I’ve had a lazy couple of weeks on the blogging front. Lots of eating out, but a lack of time to write about it has led to a mounting list of half-written posts in draft, and a gnawing sense of guilt every time I pick up a fork instead of a pen or my laptop.
I was finally spurred into action by Jay Rayner’s fantastic “20 Best Restaurants” piece in the Observer Food Monthly last weekend. Hovering in indecision/sloth as I was over which recent dining outings to review – should it be Oliveto in Dun Laoghaire; brunch at the Vintage Cocktail Club; or a very special meal at the Butcher’s Block table at Maze by Gordon Ramsay (it’s in London, so not strictly in Girl Eats Dublin’s remit, but I knew you’d forgive me), reading Jay’s brilliant feature helped me decide and just get it done already.
While I can only aspire to someday pen such a gem as “A well written menu should be a come on, a shameless flash of thigh,” I did take inspiration from Mr. Rayner’s “simple test” for inclusion in his Top 20, which was “did writing about the restaurant make me hungry?” So when I thought about the places I’ve tried over the past couple of weeks, there was one set of notes I’d been jotting that were making me consistently peckish and already impatient to return, and those were from my visit last Thursday to new Wexford Street tapas joint, Las Tapas de Lola.
When we ate here last Thursday evening, I didn’t realise it was only their second night open, so it’s probably the newest place I’ve reviewed so far. Usually I think it’s the decent thing to hold off reviewing new restaurants until they’ve had a chance to find their feet food and service-wise.
But our experience at Las Tapas de Lola was so good that I reckon they can take it, and I also reckon you need to hear about it.
Having passed by earlier that week and noticed a new restaurant on the site of what had previously been “Morrissey and Daughters” butchers (opposite Solas and right next to Against the Grain, if you know your Wexford St. pubs), the lovely tiled Spanish signage, outdoor seating and the prospect of somewhere new offering (hopefully) decent tapas in Dublin had appealed to me instantly. I’d also seen the above mouth-watering photo of ‘Jamon’ being shared by a friend on Facebook… so Spanish ham was on my mind.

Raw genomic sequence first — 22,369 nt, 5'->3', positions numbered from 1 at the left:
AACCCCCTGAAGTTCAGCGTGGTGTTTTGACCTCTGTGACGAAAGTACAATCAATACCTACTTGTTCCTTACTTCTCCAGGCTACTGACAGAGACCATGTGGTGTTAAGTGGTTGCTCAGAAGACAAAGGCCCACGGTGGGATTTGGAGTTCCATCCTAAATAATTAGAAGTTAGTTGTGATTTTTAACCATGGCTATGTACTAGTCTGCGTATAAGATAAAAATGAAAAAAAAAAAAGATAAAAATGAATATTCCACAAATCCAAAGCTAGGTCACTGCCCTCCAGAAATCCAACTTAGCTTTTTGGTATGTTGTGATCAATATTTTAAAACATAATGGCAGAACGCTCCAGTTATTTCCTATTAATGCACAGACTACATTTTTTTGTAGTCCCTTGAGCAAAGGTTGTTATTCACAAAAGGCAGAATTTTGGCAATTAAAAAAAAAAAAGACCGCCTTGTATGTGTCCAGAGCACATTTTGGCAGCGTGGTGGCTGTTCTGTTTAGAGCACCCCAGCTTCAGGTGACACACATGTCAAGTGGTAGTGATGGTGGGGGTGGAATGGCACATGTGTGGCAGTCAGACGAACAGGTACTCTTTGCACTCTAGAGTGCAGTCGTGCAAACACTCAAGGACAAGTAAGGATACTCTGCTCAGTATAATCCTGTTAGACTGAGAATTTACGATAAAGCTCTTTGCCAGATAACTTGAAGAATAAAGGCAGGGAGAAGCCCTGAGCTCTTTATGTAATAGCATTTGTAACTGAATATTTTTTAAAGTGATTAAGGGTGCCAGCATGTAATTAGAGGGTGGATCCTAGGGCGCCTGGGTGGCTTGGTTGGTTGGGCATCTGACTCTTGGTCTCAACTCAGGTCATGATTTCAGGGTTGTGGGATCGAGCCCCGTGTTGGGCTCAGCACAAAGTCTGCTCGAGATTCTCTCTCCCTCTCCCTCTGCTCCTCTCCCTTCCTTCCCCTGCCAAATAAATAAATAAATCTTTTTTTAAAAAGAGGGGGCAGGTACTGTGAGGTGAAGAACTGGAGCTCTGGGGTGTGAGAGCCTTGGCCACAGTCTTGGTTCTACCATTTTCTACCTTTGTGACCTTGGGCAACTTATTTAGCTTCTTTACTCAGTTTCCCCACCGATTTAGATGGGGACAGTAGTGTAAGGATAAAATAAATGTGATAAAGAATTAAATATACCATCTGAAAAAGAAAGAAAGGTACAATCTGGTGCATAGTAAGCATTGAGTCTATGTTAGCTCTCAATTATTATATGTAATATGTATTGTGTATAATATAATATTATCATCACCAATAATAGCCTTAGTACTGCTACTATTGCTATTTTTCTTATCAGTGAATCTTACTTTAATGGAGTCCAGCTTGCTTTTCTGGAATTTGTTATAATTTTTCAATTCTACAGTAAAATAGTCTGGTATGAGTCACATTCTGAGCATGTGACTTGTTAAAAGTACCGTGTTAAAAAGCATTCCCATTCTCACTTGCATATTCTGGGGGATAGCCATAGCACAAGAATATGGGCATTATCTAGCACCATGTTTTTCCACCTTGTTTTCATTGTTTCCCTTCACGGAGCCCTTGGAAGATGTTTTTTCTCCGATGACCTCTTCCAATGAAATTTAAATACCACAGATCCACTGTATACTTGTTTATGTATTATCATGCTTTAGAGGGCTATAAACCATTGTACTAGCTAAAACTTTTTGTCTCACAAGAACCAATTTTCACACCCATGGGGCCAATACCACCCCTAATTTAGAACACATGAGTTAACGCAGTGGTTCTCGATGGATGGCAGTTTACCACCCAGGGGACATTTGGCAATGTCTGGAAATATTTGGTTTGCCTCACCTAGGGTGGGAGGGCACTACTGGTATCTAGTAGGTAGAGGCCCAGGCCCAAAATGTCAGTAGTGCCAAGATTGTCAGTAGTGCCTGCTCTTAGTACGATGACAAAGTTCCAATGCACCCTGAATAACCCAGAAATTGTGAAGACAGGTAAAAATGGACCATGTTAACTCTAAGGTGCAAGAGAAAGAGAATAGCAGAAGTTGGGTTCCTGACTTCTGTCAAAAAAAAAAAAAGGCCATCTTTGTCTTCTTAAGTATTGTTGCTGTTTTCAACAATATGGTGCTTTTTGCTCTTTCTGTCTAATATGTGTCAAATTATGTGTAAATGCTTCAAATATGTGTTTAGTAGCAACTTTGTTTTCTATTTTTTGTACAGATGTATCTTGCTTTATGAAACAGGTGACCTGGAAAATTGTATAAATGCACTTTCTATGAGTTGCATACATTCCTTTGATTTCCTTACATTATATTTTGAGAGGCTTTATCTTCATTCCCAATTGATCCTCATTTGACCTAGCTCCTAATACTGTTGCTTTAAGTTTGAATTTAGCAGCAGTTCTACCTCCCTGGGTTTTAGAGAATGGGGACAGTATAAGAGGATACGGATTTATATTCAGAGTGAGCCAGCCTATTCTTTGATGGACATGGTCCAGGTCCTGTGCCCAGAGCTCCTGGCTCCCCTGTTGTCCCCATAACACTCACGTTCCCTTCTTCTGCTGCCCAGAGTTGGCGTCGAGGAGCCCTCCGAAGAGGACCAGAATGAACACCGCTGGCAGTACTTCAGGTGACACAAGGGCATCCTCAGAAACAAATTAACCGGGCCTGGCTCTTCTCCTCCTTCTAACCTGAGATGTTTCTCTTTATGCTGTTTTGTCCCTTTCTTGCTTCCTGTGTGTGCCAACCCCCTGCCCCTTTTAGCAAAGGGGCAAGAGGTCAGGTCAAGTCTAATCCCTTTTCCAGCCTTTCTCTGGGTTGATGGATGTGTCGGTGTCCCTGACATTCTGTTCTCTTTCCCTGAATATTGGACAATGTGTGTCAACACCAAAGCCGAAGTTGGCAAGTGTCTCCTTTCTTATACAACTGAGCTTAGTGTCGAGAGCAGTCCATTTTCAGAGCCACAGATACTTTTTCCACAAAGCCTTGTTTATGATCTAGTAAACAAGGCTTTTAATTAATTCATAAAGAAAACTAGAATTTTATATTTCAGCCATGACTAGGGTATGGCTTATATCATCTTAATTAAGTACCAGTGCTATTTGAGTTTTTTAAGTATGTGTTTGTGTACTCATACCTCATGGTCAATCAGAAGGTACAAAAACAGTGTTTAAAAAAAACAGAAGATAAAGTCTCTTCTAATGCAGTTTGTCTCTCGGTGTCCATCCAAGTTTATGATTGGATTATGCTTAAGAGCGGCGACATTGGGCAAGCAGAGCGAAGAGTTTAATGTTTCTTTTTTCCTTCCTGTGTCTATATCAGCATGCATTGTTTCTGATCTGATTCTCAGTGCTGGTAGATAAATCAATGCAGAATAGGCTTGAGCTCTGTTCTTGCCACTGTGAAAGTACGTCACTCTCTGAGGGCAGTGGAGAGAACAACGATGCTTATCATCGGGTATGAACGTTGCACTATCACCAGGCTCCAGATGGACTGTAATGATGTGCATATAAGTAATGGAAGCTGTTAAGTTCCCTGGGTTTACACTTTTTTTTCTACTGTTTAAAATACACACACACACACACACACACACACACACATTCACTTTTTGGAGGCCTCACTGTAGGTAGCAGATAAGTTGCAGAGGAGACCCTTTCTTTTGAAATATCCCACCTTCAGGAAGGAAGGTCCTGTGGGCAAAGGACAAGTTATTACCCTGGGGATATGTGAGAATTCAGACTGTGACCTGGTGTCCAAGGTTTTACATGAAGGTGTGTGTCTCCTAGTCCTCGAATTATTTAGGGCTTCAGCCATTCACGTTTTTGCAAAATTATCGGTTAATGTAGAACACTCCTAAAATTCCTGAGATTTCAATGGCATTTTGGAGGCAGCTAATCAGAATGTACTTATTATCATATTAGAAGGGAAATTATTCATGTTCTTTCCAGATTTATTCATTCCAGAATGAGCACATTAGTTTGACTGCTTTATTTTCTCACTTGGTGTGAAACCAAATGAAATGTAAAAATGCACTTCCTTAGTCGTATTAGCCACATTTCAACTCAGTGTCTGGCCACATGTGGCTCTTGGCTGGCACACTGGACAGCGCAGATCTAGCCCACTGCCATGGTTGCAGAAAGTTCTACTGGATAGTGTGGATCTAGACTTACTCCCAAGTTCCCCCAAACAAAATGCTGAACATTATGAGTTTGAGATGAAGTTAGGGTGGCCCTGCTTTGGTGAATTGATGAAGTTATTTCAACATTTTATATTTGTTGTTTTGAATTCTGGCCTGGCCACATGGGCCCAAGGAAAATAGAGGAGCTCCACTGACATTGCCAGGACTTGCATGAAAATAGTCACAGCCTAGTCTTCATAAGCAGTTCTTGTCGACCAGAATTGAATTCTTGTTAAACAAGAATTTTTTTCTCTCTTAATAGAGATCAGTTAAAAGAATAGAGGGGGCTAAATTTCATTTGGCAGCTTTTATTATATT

Thankfully, my partner in crime for the evening was also willing to try some tapas, so we stuck our heads into Las Tapas de Lola in the hope of snagging a table. As the roomy, dark green-tiled interior was already full (a good sign!), we took advantage of the first remotely balmy evening this chilly April had seen and sat on the “terrace”, a reclaimed square of Wexford Street footpath which has been attractively fenced off, heated and filled with greenery, cushioned benches and wooden tables.
We didn’t get too ambitious with our choice of tapas – I was curious to see if Las Tapas de Lola could deliver on the basics before trying anything more adventurous, so we chose Albondigas (meatballs), Calamares a la Andaluza (fried squid rings with aioli), Lentejas (Lentils, chorizo, Spanish black pudding and bacon), some bread and olives. The small basket of bread that arrived was enough to tempt a seasoned bread-avoider like myself into “just a taste.” OK, OK, we had two baskets of the stuff. It was fresh, crusty and delicious, perfect for mopping up the remnants of the little taster dish of “Lentejas” we received, compliments of the house.
This perfectly whetted our appetite for the tapas, which arrived quickly and with a minimum of fuss, on suitably small plates (Pet Peeve: giant “Irish Tapas” portions, Market Bar take note) served by the friendly Irish and Spanish staff.
My favourite dish was the calamari, thinly sliced squid rings with just the right level of crisp coating and accompanied by an innocent-looking, but garlic-laden, portion of fresh aioli. The meatballs were proper Spanish pork meatballs – totally tasty and a far cry from the mini-beef burgers that regularly pose as “albondigas” on many Irish tapas menus. The tomato sauce that they were cooked in safely saw off the last of our bread basket. Two glasses of a really lovely Spanish white – a Sauvignon/Viura blend (Castilla Leon, Lanzos 2012) could have easily turned into two more, had we not had a gig we were already running late for over the road in Whelan’s.
The drinks menu also includes a selection of aperitivos (Sangria, anyone?), and a full range of Spanish beers, spirits, after-dinner drinks and coffees.
The bill for this pleasant hour or so’s dining came to a very reasonable €34.
It feels like there’s a good team behind Las Tapas de Lola. They’re set up for something great here and I’ve got a feeling it’s going to become a popular spot in this end of town. I’m looking forward to coming back to try some more of their tapas and drinks selection. Now here’s hoping we get the weather for Tinto de Veranos and Cafe Cortados on the terrace this summer!
Las Tapas de Lola, Wexford Street, Dublin 2.
Check out their Facebook page for lovely photos and updates.
Tel: +353 (1) 42 44 100